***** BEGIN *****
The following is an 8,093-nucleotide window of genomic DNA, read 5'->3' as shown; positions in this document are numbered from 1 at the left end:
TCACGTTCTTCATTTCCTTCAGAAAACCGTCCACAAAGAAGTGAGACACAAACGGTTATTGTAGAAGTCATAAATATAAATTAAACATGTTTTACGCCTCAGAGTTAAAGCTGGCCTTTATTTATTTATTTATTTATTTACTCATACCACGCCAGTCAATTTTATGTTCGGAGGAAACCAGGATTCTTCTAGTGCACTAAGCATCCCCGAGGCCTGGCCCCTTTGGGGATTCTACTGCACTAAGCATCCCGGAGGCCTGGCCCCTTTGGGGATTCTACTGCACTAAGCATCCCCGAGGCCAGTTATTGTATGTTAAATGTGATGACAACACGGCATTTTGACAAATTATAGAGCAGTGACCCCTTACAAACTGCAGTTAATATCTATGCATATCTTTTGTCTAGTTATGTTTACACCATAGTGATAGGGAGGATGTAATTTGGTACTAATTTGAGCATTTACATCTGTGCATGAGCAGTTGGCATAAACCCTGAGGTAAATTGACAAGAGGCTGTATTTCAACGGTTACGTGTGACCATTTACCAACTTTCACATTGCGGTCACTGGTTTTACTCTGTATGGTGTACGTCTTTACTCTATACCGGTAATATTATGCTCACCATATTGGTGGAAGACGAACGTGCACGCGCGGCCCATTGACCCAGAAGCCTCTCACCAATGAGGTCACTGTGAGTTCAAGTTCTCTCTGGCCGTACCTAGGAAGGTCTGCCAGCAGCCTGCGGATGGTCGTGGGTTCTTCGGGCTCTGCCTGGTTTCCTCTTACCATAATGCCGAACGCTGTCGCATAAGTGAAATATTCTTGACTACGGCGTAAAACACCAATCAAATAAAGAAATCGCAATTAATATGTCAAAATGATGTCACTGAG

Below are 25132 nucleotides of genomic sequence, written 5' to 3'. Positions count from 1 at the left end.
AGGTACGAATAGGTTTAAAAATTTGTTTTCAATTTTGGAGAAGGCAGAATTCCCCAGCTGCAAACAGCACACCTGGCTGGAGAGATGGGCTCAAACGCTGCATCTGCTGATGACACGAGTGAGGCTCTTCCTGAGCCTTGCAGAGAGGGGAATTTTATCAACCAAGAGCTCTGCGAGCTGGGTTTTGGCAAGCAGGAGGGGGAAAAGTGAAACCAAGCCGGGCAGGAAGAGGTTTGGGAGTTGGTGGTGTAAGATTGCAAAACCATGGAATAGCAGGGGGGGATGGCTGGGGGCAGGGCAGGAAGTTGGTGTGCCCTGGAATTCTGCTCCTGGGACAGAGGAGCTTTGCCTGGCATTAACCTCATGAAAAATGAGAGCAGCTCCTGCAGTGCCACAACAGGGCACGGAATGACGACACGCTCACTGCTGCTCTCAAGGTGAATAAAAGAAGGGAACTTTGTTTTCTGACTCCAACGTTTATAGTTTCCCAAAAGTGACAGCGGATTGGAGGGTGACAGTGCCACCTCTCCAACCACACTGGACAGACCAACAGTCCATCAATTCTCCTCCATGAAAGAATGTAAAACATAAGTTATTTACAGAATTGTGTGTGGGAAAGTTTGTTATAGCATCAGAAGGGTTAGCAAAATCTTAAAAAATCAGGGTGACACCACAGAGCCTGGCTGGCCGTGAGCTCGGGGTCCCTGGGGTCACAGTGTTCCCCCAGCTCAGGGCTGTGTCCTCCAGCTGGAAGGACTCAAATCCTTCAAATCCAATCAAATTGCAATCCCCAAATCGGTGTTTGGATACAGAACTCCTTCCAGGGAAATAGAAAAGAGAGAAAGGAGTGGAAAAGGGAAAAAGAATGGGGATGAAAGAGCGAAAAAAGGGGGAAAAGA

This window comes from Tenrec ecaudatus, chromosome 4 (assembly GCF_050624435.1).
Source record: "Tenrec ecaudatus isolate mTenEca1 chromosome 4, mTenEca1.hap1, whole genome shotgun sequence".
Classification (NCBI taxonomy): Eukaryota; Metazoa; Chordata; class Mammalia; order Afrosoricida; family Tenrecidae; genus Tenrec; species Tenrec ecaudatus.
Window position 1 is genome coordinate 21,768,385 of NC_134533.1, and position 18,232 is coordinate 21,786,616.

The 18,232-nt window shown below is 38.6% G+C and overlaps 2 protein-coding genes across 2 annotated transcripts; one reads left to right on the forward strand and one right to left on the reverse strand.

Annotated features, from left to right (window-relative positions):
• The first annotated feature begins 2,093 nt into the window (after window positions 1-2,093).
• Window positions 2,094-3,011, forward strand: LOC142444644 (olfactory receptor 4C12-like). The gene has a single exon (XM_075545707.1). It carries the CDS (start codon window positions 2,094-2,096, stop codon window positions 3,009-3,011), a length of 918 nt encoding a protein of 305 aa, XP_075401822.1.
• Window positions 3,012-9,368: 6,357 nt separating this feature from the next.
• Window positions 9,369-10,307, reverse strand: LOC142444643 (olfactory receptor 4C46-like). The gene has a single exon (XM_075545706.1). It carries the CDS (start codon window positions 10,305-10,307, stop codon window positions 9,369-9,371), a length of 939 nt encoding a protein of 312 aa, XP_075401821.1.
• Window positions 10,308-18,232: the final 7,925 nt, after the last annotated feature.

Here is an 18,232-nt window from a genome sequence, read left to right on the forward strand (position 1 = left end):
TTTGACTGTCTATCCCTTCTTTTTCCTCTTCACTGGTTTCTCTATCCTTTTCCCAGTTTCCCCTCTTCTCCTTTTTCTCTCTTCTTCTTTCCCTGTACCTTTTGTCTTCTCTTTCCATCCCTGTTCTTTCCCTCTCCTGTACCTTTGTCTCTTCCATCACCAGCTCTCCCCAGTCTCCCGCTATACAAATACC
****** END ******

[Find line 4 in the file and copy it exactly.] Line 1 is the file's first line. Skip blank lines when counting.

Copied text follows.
AGGTACGAATAGGTTTAAAAATTTGTTTTCAATTTTGGAGAAGGCAGAATTCCCCAGCTGCAAACAGCACACCTGGCTGGAGAGATGGGCTCAAACGCTGCATCTGCTGATGACACGAGTGAGGCTCTTCCTGAGCCTTGCAGAGAGGGGAATTTTATCAACCAAGAGCTCTGCGAGCTGGGTTTTGGCAAGCAGGAGGGGGAAAAGTGAAACCAAGCCGGGCAGGAAGAGGTTTGGGAGTTGGTGGTGTAAGATTGCAAAACCATGGAATAGCAGGGGGGGATGGCTGGGGGCAGGGCAGGAAGTTGGTGTGCCCTGGAATTCTGCTCCTGGGACAGAGGAGCTTTGCCTGGCATTAACCTCATGAAAAATGAGAGCAGCTCCTGCAGTGCCACAACAGGGCACGGAATGACGACACGCTCACTGCTGCTCTCAAGGTGAATAAAAGAAGGGAACTTTGTTTTCTGACTCCAACGTTTATAGTTTCCCAAAAGTGACAGCGGATTGGAGGGTGACAGTGCCACCTCTCCAACCACACTGGACAGACCAACAGTCCATCAATTCTCCTCCATGAAAGAATGTAAAACATAAGTTATTTACAGAATTGTGTGTGGGAAAGTTTGTTATAGCATCAGAAGGGTTAGCAAAATCTTAAAAAATCAGGGTGACACCACAGAGCCTGGCTGGCCGTGAGCTCGGGGTCCCTGGGGTCACAGTGTTCCCCCAGCTCAGGGCTGTGTCCTCCAGCTGGAAGGACTCAAATCCTTCAAATCCAATCAAATTGCAATCCCCAAATCGGTGTTTGGATACAGAACTCCTTCCAGGGAAATAGAAAAGAGAGAAAGGAGTGGAAAAGGGAAAAAGAATGGGGATGAAAGAGCGAAAAAAGGGGGAAAAGA